sult. Then after the cards have been
played there is a pleasure in scoring, es-
pecially if the score be a good one.
The anxieties and pleasures follow each
other very rapidly in cribbage. Playing
it is much like drinking soda witter. Any
sensation invoked, be it one of risk or
response, is over in le-s time than it
take to tell it. Frothy. sparkling, and
absorbing for a few seconds, it is a sort
of mental friction involved in an intel-
lectual bout, with frequent resting spells
Show me a person who enjoys a game
of cribbage, and I will show you one
w..ose intelligence is much above the av-
erage. for as much as in any other game.
it is a measure of intellect.
Lookers on; and listeners who do not un
derstand the game wonder stupidly why
tihI played s go into extacies over a "fif-
teen-two.' or "two for his heels." utter-
e'l by the scorer in his most enthusiastic
manner. Anil when a third or a fourth
card is played. in matching, the scorer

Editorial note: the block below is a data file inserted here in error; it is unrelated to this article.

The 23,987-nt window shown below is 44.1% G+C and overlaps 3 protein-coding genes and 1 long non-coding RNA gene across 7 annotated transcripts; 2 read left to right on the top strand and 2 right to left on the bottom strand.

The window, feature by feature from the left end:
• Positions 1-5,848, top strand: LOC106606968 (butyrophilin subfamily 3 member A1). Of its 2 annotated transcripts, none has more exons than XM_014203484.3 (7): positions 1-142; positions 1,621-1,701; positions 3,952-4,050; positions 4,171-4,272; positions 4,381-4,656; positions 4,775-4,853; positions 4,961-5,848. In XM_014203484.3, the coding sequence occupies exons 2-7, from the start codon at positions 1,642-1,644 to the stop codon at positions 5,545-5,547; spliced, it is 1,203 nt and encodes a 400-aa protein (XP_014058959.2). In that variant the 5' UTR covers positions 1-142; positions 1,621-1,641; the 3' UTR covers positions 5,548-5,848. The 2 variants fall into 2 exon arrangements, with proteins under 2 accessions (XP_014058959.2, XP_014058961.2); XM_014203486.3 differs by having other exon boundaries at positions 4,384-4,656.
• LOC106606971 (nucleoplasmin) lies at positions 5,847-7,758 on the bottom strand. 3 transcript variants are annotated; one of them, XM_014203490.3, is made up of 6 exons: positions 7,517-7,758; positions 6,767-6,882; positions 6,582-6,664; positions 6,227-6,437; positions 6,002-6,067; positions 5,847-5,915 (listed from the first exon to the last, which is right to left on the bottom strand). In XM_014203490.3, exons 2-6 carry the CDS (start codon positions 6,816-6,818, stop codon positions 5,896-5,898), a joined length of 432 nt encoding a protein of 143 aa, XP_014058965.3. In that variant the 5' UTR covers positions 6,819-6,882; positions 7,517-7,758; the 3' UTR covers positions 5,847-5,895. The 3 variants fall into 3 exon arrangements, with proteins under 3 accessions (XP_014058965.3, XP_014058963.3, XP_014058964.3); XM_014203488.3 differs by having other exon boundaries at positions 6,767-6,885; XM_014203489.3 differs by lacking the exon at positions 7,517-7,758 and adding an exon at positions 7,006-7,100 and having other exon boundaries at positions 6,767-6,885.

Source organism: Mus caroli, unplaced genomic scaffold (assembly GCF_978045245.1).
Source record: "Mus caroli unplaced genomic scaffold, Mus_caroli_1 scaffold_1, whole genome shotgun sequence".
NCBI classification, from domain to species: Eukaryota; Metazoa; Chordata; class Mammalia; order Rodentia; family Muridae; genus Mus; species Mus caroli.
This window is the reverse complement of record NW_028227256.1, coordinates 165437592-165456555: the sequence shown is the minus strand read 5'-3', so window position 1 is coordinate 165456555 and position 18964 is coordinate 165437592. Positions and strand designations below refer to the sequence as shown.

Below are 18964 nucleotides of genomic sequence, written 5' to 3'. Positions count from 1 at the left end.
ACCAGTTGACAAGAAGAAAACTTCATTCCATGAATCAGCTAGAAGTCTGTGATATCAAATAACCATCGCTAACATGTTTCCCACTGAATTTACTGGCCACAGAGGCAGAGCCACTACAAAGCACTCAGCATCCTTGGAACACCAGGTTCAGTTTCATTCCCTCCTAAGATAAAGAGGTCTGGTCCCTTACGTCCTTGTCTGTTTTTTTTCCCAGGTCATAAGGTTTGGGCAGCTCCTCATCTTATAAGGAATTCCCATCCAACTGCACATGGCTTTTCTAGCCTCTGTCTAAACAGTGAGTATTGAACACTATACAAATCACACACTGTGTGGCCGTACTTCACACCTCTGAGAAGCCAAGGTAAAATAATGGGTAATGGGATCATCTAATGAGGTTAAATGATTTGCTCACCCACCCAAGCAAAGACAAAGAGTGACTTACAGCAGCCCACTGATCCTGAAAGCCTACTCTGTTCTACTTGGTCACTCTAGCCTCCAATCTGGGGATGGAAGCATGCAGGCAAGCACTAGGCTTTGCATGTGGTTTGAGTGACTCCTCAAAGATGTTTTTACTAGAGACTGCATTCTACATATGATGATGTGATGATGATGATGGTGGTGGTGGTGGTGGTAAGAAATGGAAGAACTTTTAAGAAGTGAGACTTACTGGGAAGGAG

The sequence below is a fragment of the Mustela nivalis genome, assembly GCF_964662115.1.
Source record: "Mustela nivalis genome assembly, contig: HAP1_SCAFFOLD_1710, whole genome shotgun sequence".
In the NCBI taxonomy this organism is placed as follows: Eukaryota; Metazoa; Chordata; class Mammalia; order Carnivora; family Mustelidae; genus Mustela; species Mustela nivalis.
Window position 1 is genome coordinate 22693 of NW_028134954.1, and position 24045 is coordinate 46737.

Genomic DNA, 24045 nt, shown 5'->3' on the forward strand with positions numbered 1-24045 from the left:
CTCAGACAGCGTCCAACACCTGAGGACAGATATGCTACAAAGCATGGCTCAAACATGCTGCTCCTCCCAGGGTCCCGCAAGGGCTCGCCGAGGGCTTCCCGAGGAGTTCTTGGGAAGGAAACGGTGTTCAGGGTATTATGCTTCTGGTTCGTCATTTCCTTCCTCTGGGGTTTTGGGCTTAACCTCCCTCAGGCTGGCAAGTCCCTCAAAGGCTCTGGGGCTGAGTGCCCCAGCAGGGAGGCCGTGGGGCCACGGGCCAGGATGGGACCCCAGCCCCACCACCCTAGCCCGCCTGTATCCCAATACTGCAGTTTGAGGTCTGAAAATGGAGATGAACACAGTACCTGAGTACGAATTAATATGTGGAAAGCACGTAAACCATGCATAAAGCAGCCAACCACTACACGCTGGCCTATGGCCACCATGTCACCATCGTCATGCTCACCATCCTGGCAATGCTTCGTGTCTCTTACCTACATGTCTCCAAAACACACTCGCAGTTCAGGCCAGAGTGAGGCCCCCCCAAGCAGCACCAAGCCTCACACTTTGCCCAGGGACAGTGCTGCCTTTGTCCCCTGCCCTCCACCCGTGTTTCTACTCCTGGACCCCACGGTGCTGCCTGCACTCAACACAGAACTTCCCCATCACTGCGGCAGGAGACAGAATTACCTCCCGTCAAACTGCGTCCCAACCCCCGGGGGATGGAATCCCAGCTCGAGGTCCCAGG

raises the roof off the house. they stare
at him as though he were a fit subject
for the insane asylum. Iht the players
know what tney a:e about. and hold in
sympathetic contempt any one who is too
densely ignorant to rejoice with them in
their big scores.
It will be one of the purposes of
'"Pastime" to bring about a renaissance
in cribbage playing and pertinent article
vill appear in its pages from time to
time in favor of this great game.
These advertisers are in this issue. If
you want anything, look through this
classified list and write to the firm ap-
pearing therein. The Record guarantees
a prompt response.
Fred E. Gilbert, Jacksonville, Fla.
Atlantic National Bank, Jacksonville, Fla.
Commercial Bank, Jacksonville, Fla.
Central National Banzc, Ocala, Fla.
Mercantile Bank, Jacksonville, Fla.